Nomination Update: Senate Agriculture Committee Hearing on USDA Under Secretary of REE, Chief Scientist Nomination

On November 28th, the Senate Agriculture Committee held a hearing to consider the nomination of Dr. Scott Hutchins as U.S. Department of Agriculture (USDA) Under Secretary of Agriculture for Research, Education, and Economics (REE), which also serves as USDA Chief Scientist. Hutchins, the former global leader of Corteva AgriScience, is an entomologist by training and was the former President of the Entomological Society of America (ESA), as well as an adjunct professor at the University of Nebraska—Lincoln.  There is no scheduled vote on his nomination at this time.

Both Chairman Pat Roberts (R-KS) and Ranking Member Debbie Stabenow (D-MI) emphasized the importance of agricultural research in their respective opening statements, as did Senator John Hoeven (R-ND), who chairs the Senate Agriculture Appropriations Subcommittee.  Overall the hearing was not contentious, although committee members questioned Dr. Hutchins on several hot-button issues including climate change and the proposed relocation of the National Institute of Food and Agriculture (NIFA) and the Economic Research Service (ERS) outside of the DC area.

Although he has not yet been briefed on the NIFA/ERS relocation, Hutchins “assumed” logistical concerns with respect to core functions, personnel, and collaboration with other agencies have been addressed.  He stressed that “details matter” for major organizational changes, and if confirmed, he would utilize his professional experiences with mergers to ensure that the science, independent assessments, and collaborative efforts with other federal research agencies are not disrupted by the relocation.  Senator Sherrod Brown (D-OH) pushed Dr. Hutchins on whether humans are driving climate change and if he would support the findings of the National Climate Assessment, despite President Trump’s recent critique.  Hutchins affirmed his support for the report, remarking that agricultural science can provide solutions to carbon sequestration and innovation to help farmers and ranchers adapt to climate change.  Additionally, he discussed the public and private sector as having overlaps, but also independent roles in the larger research enterprise.  Finally,  Hutchins commented on the land-grant mission as “timeless” and committed to learning more about the Agricultural Research Service (ARS) facilities across the country, as some have been proposed for elimination by the Trump Administration in the fiscal year (FY) 2018 and 2019 budget requests.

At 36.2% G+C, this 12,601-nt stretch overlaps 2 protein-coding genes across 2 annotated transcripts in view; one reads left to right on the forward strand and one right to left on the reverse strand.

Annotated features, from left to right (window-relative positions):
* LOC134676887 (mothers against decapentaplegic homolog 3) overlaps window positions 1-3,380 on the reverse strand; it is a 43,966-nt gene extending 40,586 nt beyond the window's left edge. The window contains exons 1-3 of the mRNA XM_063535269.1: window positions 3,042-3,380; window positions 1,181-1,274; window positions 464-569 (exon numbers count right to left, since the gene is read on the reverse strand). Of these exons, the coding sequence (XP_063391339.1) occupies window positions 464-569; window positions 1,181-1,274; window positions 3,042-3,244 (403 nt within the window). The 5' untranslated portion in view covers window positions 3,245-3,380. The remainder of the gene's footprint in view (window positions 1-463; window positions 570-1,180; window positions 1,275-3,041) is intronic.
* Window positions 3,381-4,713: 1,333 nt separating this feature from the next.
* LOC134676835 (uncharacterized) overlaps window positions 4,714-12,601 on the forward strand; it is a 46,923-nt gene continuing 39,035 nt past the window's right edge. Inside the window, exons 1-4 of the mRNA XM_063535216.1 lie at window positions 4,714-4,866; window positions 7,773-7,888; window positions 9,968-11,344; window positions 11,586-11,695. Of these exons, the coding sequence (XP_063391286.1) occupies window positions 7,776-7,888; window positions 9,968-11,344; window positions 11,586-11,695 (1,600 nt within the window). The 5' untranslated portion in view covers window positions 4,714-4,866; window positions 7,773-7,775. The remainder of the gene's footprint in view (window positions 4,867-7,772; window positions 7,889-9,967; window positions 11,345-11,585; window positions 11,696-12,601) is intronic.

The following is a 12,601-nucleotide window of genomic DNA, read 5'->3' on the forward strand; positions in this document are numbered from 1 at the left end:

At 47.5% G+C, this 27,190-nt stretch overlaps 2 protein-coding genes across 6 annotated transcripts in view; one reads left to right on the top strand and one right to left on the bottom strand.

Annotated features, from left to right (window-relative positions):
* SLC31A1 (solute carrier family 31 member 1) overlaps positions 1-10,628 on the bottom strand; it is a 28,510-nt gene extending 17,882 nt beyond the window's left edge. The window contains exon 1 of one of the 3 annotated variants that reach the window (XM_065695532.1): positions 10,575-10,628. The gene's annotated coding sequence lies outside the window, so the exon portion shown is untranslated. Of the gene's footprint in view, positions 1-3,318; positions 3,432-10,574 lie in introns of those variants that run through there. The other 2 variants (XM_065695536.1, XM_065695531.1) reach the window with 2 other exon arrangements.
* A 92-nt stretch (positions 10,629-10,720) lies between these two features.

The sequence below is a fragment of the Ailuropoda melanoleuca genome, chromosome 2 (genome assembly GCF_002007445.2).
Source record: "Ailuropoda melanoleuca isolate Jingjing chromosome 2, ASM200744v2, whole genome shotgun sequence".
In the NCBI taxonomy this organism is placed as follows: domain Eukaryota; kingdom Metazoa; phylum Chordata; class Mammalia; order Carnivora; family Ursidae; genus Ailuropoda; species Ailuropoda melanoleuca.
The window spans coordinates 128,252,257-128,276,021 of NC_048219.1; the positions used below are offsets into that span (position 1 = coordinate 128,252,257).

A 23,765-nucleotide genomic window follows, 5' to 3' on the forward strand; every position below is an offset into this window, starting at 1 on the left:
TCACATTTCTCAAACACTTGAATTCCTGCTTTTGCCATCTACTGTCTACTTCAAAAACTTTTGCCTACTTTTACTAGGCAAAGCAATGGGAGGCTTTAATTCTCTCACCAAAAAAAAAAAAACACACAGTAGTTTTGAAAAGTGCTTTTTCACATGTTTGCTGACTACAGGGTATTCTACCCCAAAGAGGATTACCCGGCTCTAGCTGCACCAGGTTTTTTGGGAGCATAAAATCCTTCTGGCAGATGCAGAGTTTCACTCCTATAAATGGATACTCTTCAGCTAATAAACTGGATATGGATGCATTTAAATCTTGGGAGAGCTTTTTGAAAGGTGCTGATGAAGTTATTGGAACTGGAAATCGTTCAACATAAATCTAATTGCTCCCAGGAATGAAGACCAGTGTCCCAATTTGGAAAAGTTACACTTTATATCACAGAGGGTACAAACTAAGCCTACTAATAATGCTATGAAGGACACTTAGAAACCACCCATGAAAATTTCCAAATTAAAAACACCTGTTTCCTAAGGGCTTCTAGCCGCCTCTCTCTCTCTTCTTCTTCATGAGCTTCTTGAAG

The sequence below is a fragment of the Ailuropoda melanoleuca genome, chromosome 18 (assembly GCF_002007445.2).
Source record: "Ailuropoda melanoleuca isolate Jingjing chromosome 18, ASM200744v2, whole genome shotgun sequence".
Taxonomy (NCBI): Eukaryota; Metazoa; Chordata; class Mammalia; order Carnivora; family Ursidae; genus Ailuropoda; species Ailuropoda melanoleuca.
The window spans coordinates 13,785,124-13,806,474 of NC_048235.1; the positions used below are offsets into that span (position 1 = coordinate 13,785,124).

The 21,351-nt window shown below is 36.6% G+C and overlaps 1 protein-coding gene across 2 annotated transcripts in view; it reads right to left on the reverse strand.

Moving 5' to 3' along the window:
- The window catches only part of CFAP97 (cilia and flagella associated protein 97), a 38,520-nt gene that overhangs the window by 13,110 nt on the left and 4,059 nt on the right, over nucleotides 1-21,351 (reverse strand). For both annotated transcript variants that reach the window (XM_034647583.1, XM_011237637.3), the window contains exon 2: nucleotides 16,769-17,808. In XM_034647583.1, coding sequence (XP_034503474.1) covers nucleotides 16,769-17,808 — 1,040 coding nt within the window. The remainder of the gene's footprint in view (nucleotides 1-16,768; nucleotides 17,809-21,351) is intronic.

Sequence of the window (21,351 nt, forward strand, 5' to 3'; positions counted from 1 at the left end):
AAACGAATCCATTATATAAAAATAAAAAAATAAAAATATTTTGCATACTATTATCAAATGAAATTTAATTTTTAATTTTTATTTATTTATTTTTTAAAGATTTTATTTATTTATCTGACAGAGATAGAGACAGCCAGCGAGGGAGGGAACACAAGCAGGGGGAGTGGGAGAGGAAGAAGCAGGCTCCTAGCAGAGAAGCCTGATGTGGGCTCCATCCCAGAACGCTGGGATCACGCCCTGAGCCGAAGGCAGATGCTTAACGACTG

The archived webcast and witness testimony is available at

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